Helsinki (10.03.1998 - Juhani Artto) The trade union movement must react to changes in working life and society by reforming itself. So says Lauri Ihalainen who is the president of SAK, the largest central trade union organisation in Finland. In his future vision the movement faces major challenges.

Reforming the union movement, however, does not mean abandoning its basic values. Rather the opposite.

"A trade union movement solidly based on true values will gain strength in the future. Trade union organisation is a spiritual and social movement. It is not like a department store or insurance company, of which one can expect a certain return for a certain investment. Sometimes, our basic values have been left in the background, but in difficult times it has been these very values which have kept us together", Ihalainen emphasises.

"No doubt globalisation - the internationalisation of the economy and of business enterprises - is the biggest challenge facing us."

"Finland can succeed in fiercer competition only by high quality, good know-how and specialisation. To compete through low wages and low indirect labour costs would be a bad strategic choice", Ihalainen says.

"At its best, Finland will attract foreign capital because of the stability of its social and economic system, not because it is dismantling the welfare state."

"In the near future, as members of the European economic and monetary union, we will have to adapt to a low inflation society. This will force us to seek solutions which boost individual purchasing power, as opposed to increasing the nominal size of wages and salaries."

Although Ihalainen characterises the fight for better pay as an essential task of the trade unions, he emphasises that the overall role of the movement must be viewed in broader terms. As one of the key terms in his vision of the future, he speaks of "pro-active collective bargaining": we must take the initiative ourselves and be able to avoid always saying "no". In addition to its labour market role, the trade union movement must seek an international impact and an influence on the development of Finnish society.

"In defending our rights internationally we are lagging behind the interests of capital and the employers, but this situation will change."

Ihalainen believes that within ten years Europe will have trade union organisations which are no longer limited within national borders and which will work for collective agreements on an international level.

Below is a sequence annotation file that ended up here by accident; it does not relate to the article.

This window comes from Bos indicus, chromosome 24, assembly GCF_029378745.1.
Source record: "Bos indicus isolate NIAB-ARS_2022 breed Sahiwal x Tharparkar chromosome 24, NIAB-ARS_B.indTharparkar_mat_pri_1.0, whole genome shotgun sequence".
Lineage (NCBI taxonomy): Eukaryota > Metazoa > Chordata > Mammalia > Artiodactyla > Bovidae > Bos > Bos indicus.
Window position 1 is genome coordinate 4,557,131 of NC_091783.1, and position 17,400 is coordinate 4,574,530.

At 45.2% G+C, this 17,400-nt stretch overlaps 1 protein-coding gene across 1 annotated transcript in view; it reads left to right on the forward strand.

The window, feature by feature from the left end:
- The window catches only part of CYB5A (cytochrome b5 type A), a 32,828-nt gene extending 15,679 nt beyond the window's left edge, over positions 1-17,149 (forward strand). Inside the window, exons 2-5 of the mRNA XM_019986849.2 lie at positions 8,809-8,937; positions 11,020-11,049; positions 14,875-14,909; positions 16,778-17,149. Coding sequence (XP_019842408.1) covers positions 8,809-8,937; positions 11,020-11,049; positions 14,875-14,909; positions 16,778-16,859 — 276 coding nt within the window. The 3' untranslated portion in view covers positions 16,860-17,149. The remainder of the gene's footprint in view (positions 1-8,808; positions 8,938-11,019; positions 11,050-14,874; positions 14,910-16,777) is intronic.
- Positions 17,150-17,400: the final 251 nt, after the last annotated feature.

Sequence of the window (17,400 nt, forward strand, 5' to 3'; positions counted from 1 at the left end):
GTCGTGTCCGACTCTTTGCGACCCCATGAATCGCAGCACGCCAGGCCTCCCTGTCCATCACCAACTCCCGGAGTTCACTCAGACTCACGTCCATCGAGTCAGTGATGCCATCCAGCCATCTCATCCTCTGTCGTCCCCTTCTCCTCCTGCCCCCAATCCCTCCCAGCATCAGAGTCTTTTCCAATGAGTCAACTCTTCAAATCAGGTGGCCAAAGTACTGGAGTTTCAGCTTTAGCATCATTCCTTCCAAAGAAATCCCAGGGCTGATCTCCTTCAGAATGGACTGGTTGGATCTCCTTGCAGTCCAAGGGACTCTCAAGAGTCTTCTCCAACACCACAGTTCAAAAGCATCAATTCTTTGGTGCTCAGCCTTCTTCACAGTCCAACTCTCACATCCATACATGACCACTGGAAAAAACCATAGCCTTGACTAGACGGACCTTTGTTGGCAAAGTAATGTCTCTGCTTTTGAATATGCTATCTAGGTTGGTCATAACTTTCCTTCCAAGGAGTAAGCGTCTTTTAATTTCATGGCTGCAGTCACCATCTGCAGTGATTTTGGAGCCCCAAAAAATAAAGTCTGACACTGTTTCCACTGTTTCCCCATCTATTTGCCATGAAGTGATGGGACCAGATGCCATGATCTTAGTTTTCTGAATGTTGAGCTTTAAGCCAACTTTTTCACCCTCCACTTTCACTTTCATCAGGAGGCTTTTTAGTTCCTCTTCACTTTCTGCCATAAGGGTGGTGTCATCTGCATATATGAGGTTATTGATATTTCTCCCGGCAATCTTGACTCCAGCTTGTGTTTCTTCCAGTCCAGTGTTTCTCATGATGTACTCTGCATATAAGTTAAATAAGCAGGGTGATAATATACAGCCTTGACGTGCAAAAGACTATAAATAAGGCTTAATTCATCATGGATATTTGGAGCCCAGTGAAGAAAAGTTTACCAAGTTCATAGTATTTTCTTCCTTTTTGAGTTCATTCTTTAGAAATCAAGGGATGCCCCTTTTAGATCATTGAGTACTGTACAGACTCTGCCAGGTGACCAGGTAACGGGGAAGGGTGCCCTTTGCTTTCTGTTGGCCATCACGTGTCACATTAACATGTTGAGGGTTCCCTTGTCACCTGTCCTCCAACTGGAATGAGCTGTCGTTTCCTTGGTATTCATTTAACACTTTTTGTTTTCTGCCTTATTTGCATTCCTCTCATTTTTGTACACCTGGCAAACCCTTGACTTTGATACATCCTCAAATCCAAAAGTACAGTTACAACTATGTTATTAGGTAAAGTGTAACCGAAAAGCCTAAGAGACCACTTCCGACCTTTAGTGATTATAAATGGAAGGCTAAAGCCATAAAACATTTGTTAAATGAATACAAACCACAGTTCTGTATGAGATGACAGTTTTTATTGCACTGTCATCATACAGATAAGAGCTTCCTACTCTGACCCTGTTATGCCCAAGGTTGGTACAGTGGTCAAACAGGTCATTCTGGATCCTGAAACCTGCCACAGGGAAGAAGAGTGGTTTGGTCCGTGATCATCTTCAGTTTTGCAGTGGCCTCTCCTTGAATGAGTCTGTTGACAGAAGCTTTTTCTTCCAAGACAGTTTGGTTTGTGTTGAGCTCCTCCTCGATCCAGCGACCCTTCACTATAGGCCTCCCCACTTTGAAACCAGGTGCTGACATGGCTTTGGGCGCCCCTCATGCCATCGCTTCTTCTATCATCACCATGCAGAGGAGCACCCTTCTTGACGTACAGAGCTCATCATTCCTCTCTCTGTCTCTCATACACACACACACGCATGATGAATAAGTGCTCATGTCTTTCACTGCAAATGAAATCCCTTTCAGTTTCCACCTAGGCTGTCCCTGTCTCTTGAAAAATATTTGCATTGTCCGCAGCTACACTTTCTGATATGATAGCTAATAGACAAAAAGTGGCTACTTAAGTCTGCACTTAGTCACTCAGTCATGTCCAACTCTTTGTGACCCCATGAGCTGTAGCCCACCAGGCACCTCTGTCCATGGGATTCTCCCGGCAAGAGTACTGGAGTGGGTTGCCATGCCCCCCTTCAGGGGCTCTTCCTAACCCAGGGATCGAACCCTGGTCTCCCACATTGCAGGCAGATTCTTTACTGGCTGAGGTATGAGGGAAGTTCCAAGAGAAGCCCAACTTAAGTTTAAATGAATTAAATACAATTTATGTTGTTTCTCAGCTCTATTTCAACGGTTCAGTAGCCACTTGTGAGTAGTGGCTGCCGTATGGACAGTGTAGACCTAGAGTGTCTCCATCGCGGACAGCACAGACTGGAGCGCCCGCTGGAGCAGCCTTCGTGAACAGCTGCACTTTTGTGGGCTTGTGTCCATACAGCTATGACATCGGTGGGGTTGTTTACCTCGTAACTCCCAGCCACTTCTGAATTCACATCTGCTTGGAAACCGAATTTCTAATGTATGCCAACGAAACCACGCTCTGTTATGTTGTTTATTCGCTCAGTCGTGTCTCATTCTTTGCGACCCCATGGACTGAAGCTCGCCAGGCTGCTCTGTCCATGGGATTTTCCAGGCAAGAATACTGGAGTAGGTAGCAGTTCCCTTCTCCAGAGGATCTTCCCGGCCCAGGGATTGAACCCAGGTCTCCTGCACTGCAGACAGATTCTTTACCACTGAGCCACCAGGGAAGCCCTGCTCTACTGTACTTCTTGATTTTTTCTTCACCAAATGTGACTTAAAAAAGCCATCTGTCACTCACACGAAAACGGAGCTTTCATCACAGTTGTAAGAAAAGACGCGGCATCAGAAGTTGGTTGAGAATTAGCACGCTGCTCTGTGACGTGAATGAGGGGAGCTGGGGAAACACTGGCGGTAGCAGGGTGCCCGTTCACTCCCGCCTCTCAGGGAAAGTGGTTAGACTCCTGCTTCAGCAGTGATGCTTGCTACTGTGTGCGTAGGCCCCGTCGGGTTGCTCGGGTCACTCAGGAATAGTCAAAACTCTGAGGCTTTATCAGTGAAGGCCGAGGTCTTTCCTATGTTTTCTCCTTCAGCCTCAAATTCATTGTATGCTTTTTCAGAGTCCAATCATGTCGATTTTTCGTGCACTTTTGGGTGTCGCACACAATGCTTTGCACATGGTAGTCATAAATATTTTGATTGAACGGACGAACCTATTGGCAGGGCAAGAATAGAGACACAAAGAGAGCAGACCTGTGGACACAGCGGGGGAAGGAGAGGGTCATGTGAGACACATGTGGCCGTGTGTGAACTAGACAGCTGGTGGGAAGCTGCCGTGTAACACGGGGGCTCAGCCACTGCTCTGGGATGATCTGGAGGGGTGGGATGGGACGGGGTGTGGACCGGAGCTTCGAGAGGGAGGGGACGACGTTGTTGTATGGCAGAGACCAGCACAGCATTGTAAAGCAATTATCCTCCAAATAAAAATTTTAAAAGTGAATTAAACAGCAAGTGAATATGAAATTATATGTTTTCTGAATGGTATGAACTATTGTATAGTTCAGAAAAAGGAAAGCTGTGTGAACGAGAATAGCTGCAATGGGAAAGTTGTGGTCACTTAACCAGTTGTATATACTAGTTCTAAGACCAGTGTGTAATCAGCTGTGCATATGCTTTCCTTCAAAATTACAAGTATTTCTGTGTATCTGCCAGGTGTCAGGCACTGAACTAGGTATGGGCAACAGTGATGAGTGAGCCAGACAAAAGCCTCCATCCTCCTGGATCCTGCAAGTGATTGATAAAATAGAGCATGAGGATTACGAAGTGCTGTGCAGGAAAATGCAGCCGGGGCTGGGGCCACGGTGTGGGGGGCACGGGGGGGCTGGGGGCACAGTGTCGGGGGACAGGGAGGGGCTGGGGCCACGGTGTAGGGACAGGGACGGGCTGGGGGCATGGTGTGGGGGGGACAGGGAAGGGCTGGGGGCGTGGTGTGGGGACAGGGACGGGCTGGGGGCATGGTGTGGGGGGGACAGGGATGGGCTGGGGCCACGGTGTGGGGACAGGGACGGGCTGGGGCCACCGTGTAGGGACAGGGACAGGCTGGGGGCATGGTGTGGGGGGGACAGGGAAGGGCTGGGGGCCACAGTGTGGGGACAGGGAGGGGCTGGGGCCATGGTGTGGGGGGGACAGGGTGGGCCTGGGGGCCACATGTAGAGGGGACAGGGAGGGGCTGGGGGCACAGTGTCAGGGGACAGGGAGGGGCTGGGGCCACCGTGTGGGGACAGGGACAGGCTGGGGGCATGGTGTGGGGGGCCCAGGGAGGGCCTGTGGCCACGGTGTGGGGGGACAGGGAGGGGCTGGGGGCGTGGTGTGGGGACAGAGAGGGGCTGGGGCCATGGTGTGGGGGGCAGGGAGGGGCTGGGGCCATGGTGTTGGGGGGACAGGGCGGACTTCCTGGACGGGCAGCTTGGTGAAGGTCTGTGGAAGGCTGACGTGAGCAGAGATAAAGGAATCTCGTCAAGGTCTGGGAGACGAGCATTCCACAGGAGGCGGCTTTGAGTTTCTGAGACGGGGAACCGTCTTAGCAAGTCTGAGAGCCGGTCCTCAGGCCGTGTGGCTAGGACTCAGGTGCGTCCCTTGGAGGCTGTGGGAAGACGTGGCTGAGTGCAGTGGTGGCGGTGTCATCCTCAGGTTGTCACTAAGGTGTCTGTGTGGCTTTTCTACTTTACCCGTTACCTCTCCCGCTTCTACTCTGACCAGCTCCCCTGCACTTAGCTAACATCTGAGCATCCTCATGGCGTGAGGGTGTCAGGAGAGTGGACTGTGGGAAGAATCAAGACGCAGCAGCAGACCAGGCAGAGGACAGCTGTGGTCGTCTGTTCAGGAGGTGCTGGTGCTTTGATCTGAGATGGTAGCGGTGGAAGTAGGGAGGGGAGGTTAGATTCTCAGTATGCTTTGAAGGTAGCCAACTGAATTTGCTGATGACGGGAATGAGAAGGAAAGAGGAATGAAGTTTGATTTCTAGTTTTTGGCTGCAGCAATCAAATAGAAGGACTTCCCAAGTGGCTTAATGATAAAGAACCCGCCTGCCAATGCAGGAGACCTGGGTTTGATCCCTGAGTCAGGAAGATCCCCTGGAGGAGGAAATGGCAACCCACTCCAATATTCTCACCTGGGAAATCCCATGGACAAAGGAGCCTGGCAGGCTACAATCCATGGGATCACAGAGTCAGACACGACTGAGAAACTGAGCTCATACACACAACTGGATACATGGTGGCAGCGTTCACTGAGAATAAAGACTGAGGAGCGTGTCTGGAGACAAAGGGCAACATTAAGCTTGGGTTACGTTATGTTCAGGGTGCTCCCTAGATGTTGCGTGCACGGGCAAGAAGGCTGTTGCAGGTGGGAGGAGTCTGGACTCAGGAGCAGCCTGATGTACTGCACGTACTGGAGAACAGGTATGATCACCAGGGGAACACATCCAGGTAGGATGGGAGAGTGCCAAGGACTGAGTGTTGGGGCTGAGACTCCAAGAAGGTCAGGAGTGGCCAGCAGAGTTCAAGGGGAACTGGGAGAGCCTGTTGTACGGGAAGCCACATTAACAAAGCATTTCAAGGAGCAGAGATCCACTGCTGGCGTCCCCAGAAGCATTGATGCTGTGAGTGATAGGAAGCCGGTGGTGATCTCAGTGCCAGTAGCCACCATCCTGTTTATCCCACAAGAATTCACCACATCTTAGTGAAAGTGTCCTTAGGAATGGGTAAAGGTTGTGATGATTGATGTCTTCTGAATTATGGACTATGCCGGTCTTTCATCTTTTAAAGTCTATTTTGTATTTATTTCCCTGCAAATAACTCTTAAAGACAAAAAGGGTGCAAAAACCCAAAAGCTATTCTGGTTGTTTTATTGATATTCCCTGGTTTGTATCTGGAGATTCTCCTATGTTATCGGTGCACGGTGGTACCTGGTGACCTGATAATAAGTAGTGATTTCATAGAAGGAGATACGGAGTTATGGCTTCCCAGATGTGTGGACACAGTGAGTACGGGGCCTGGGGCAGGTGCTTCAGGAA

"The significance of these organisations will increase in the future, even though collective agreements will mainly remain national."

"Domestically we have to influence income distribution, social security, prices, taxes and many other things. A broad, enterprising policy is the most effective way to work for the rights of employees."

Ihalainen predicts that continuous, long-term employment will come to be valued again.

"It may be a surprising conclusion, but the fashion for outsourcing and networking has its limits. A turnaround is bound to occur because good quality and satisfactory financial results demand a high level of know-how and commitment."

"The proportion of short-period employment, however, is still increasing. 64 per cent of recently created jobs have been temporary. Big challenges for the unions also include the overlapping of production of goods and services and the fact that workplaces are becoming smaller."

"The reality of working life no longer corresponds to the taylorism which forms the basis of trade union organisational structure and of the collective agreement system."

Local collective bargaining will increase, but Ihalainen considers it vital that the change is implemented in an organised way.

"It is essential that national agreements continue to be universally binding in the future and that the shop steward network is extended to cover smaller workplaces."

This may mean the election of regional shop stewards or authorising union officials to bargain on behalf of employees working in small workplaces.

"The unification project* of the private service sector unions is a good example of progress in the right direction. We have to look for larger entities in the movement."

"In future the parties may sign framework agreements for entire sectors. These would define the basic terms of employment common to all staff groups. Wages and salaries would still depend on how demanding the work is."

Ihalainen thinks that in ten years there could well be just one central trade union confederation in Finland instead of the present three.

"In any case, the memberships and the goals of SAK and STTK are so similar that the two organisations may well converge. At the next stage it will be essential to increase practical co-operation in education, international and local lobbying, solidarity work and communication."

In Ihalainen's vision, women will play a stronger role in the trade union movement and the members will be equal regardless of how successful each is in working life.

"The union activists of the future represent the generation following the baby boomers. They have a higher standard of education and a broader variety of professional skills than their predecessors. They are also more international. At the workplace the union activists of the future will participate in the development of the entire work unit and of the enterprise. Their role will not be limited narrowly to pay and benefit issues."

"As for human relations at the workplace, the union activist of the future will not be a disciple of the employer, but a teacher."

(The interview is published in Finnish in "Ravintolahenkilรถkunta", the magazine of the Hotel and Restaurant Workers' Union.)

* Four affiliated unions of SAK have begun negotiations with the goal of merging into a single union. These unions organise commercial, hotel and catering workers, janitors, cleaners and a few smaller employee groups.